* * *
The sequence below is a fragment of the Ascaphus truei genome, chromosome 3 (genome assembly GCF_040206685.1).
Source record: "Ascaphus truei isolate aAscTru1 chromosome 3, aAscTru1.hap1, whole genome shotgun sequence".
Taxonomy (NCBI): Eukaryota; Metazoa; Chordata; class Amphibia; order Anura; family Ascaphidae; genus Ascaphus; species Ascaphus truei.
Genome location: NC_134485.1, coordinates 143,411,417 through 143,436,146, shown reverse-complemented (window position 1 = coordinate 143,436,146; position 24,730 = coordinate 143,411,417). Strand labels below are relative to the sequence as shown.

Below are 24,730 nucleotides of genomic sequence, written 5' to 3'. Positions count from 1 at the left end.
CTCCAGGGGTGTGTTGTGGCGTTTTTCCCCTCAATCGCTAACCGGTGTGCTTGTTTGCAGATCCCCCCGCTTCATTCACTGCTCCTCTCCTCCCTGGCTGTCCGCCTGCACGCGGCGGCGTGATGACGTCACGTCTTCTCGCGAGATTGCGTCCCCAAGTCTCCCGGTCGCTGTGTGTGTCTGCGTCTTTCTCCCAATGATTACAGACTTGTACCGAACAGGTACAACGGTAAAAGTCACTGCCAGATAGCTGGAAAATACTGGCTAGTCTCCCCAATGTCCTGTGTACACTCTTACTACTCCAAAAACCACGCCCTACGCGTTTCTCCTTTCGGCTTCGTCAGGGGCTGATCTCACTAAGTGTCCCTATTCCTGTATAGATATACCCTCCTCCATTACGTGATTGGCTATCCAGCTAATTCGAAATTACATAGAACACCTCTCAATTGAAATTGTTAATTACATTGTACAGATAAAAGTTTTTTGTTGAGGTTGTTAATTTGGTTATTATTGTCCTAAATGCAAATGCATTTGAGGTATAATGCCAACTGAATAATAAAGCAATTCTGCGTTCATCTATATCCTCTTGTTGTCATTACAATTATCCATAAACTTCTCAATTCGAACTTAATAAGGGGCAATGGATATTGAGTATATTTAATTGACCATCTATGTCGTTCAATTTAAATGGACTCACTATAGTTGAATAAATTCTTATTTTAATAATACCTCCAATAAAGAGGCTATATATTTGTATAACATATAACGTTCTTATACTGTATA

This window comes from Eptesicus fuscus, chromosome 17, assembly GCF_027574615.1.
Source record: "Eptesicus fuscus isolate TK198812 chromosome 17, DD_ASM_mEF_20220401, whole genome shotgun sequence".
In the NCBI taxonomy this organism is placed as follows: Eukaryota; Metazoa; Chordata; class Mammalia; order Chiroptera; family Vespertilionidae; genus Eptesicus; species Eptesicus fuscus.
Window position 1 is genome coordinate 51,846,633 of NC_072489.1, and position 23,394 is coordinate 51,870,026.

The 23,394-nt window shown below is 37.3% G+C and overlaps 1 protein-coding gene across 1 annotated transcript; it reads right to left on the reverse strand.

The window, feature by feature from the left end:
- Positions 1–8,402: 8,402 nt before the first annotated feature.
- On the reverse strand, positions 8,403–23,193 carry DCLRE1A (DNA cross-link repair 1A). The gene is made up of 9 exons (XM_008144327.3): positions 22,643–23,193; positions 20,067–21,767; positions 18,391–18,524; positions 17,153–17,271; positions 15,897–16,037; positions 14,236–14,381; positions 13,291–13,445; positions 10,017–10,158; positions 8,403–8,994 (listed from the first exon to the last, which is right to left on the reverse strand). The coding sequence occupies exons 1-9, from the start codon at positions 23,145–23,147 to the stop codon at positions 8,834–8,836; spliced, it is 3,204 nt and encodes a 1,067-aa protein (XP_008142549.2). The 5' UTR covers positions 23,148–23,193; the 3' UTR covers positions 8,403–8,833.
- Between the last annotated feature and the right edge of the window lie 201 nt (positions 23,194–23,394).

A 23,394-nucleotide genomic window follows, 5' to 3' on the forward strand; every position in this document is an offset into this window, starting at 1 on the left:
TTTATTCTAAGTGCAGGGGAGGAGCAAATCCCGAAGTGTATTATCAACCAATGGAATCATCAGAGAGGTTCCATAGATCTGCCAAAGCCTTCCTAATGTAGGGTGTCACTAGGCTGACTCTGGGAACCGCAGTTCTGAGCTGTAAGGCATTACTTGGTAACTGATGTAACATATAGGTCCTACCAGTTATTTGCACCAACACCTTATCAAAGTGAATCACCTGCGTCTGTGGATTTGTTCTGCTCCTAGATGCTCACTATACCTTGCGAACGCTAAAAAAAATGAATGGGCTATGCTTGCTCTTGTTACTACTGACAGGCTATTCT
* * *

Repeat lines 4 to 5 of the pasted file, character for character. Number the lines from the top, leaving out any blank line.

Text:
Genome location: NC_134485.1, coordinates 143,411,417 through 143,436,146, shown reverse-complemented (window position 1 = coordinate 143,436,146; position 24,730 = coordinate 143,411,417). Strand labels below are relative to the sequence as shown.

Below are 24,730 nucleotides of genomic sequence, written 5' to 3'. Positions count from 1 at the left end.